Raised Garden Bed, building materials

First, remind me again why I should consider a garden?
To save hundreds of dollars on groceries. To eat substantially healthier and tastier foods than mass produced – genetically modified – prematurely harvested – irradiated foods. To learn a self reliant skill. Peace of mind. Therapy.

Second, what is the point of a raised garden bed?
They are a bit easier on the back when tending the garden. Raised garden beds are easier and simpler to manage from the perimeter. They enable addition of high quality soil mixtures. Oh, and some people like the looks of them.

A few choices of building materials for the structure of a raised garden bed include pressure treated lumber, cement blocks, or simply a perimeter of rocks, stone, or even logs.

PT Lumber for raised garden beds

Most all raised garden beds are built from lumber, that is, pressure treated lumber (PT). PT wood is ideal in any high moisture and/or ground contact installations.

Why use pressure treated lumber for raised garden beds?
It prevents rot and insects from prematurely destroying the wood.

What is pressure treated lumber?
Pressure treating is a process that forces a chemical preservative deep into the wood. The PT process starts with the wood being placed into a large cylindrical holding tank where much of the air is removed. Then the tank is filled with the preservative under high pressure, which forces it deep into the wood. The tank is then drained and the leftover preservative is reused.

Prior to 2003, the type of wood preservative that was used in residential and commercial structures included ‘arsenate’. It typically had a green hue to it. Due to health concerns, during 2003 the industry switched to a preservative with either copper or chromium. It typically has a dark brown hue to it. The ‘stuff’ comes off readily, so you will want to wear gloves…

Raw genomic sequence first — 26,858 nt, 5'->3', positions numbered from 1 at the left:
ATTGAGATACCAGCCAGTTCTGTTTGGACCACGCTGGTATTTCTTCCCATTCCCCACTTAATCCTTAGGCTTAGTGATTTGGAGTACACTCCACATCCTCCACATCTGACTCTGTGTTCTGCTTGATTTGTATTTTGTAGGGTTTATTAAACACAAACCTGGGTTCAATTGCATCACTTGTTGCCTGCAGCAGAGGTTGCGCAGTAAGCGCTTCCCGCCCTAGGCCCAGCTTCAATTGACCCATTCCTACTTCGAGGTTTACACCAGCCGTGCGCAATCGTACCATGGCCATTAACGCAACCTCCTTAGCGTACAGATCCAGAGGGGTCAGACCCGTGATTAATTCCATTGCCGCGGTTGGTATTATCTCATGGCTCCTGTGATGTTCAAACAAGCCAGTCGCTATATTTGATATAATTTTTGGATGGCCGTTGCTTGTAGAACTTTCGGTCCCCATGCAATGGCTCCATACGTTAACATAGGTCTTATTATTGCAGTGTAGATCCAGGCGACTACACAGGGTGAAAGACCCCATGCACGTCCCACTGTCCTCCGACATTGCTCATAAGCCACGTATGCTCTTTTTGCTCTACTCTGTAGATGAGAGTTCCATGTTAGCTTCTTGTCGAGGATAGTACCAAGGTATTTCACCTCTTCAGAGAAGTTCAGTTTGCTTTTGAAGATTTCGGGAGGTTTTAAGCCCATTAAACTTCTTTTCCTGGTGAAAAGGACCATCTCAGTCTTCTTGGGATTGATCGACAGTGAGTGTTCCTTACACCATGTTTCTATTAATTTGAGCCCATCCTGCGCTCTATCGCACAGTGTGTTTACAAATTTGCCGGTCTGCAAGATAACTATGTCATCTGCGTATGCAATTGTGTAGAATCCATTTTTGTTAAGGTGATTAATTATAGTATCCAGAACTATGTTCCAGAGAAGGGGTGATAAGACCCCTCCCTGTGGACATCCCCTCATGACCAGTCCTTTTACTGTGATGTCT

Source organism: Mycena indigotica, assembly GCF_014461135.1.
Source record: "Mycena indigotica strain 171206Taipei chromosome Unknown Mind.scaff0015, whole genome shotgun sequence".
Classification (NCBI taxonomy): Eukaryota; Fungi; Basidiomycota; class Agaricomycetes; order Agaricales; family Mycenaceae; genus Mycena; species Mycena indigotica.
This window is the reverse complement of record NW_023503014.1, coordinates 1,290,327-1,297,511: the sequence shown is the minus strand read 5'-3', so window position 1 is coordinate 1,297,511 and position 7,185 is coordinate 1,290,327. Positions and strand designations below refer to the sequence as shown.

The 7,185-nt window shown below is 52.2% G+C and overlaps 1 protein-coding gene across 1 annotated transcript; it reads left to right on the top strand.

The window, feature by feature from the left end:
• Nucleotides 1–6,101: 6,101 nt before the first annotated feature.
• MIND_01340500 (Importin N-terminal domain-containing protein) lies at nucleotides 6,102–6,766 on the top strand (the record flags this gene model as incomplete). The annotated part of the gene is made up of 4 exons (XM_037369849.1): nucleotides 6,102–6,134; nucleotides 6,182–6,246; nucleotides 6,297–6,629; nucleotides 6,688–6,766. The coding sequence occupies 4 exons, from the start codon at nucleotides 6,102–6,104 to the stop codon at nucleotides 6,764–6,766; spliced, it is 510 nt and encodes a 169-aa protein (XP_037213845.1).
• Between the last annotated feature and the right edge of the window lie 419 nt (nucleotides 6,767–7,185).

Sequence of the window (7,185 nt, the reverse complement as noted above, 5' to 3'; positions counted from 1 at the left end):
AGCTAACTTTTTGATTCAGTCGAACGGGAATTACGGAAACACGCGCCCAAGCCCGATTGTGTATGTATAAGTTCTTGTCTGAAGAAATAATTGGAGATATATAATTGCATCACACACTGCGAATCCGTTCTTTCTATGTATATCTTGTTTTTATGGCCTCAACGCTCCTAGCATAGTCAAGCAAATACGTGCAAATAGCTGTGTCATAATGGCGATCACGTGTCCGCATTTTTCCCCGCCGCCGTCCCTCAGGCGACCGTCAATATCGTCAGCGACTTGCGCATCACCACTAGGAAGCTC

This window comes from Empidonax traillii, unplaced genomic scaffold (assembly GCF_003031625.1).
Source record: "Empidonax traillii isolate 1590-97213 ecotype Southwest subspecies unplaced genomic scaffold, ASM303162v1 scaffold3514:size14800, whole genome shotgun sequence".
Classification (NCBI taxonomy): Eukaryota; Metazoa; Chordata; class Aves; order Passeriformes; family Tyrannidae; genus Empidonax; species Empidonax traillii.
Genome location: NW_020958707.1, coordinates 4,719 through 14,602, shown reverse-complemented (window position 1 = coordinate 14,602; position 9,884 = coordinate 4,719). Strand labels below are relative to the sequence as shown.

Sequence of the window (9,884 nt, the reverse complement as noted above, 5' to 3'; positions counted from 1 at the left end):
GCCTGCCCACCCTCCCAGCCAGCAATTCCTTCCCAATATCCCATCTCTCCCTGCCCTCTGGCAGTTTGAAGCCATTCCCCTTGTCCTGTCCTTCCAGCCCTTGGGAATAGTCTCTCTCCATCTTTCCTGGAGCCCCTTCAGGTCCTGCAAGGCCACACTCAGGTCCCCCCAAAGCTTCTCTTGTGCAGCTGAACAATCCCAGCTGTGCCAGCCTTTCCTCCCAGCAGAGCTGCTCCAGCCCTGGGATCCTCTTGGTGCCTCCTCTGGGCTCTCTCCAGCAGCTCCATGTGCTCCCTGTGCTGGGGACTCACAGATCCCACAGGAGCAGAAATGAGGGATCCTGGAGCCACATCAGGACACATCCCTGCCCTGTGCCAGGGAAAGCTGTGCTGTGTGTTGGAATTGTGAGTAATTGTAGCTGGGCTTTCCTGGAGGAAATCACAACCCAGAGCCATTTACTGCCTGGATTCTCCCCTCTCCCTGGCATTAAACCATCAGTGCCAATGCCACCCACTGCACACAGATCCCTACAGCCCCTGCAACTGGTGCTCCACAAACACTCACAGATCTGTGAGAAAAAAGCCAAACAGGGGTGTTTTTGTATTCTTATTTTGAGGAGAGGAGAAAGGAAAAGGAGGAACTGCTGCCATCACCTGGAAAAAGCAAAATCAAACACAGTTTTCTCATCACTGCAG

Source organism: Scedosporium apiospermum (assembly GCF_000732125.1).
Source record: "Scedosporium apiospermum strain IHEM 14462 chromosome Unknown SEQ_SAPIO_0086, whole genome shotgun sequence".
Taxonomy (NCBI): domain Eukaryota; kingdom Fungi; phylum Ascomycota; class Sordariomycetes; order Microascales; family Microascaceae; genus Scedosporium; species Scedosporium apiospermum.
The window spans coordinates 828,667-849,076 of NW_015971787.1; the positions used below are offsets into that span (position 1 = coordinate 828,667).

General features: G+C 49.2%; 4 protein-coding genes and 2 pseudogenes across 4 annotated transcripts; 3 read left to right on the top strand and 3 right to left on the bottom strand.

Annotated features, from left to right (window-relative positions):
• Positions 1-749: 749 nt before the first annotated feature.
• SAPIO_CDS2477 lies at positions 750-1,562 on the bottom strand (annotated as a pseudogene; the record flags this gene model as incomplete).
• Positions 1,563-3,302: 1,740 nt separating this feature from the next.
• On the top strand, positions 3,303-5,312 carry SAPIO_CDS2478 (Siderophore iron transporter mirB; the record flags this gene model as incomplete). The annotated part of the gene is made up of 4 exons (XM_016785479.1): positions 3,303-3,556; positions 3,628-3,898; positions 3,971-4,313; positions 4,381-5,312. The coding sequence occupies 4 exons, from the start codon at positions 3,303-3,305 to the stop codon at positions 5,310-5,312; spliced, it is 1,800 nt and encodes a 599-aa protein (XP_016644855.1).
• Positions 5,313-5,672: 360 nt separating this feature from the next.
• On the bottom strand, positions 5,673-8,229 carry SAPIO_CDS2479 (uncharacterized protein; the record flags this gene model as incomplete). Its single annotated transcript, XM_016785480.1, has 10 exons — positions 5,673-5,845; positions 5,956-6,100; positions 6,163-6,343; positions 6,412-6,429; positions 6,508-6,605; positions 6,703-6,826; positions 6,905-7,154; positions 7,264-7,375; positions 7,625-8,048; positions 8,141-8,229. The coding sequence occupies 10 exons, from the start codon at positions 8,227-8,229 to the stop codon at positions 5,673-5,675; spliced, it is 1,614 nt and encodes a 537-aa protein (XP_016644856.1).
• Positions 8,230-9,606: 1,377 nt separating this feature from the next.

Of importance to note is that this newer type of PT lumber requires the use of hot-dip galvanized or stainless steel hardware. Anything else will quickly corrode.

A good size PT lumber for garden beds is 2 in. x 12 in., the 12 inch height is plenty for the soil. Don’t be tempted to use 2 in. x 6 in. even though it costs less and may seem easier to deal with – it’s not tall enough to accommodate the amount of soil you will need. Other typical sizes include 2 x 8 or 2 x 10, which should be Okay for the depth of soil.

Typical PT lumber for garden beds (data from Home Depot)
2 in. x 12 in. x 8 ft. PT Hem-Fir Lumber, copper azole coating
55 lbs each

Materials cost, 3 x 8 foot raised garden bed using PT lumber (about $50)
(2) 2 in. x 12 in. x 8 ft. = $40
Hot-dipped galvanized screws = $5
Tax man = ~$4

Concrete Block for raised garden beds

Although pressure treated lumber will last many years, a raised garden framed with cement blocks will essentially last forever.

It will be a bit more difficult to ensure a nice level top flat surface plane while placing the blocks to form a perimeter, and some people may not find the look as appealing as lumber, but it will last, and is a good alternative. One difference is that the typical concrete block is 8 inches tall, so the bed height will be a bit shorter than the wood framed example.

Typical Concrete Block (data from Home Depot)
16 in. x 8 in. x 6 in. Concrete Block
24 lbs each

Materials cost, 3 x 8 foot raised garden bed using cement block (about $24)
(slightly less than 3 x 8 foot inner dimension)
(16) 16 in. x 8 in. x 6 in. = $22
Tax man = ~$2


Okay, the rest is up to your imagination. Depending on the ‘look’ of your yard and surrounding geography, any of the above may suit you just fine, and may cost you nothing to build.

The point of the article is to hopefully encourage some of you to start thinking about your garden plans, to consider a raised garden bed and the materials that you will frame it with.

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  1. Ken,
    In regards to your recommendation for use of pressure treated lumber in a raised planter thought you might find this article interesting.
    Personally I would use untreated cedar lumber, it won’t last as long (still a few years) and it can be a little more expensive, but you don’t have to worry about chemicals leaching into the soil.
    The fact that they allow the use of the PT chemicals is baffling.
    Near where I live in canada there was a train that derailed next to a recreational lake damaging tankers containing this chemical. (among others)
    The cleanup took more than a year and still to this day you can find chemical slicks near the shores of the lake.

  2. I use 2″ x 12″ untreated fir for my raised beds. I live in an extremely dry climate, so the wood actually lasts for 10-12 years. (The yellow jackets peel off the softer parts to build their nests, the nasty buggers!)
    Tip for those of you who have burrowing rodents in your garden area: After constructing the wood frame for the raised bed, attach hardware cloth covering the bottom. Keeps those gophers out!

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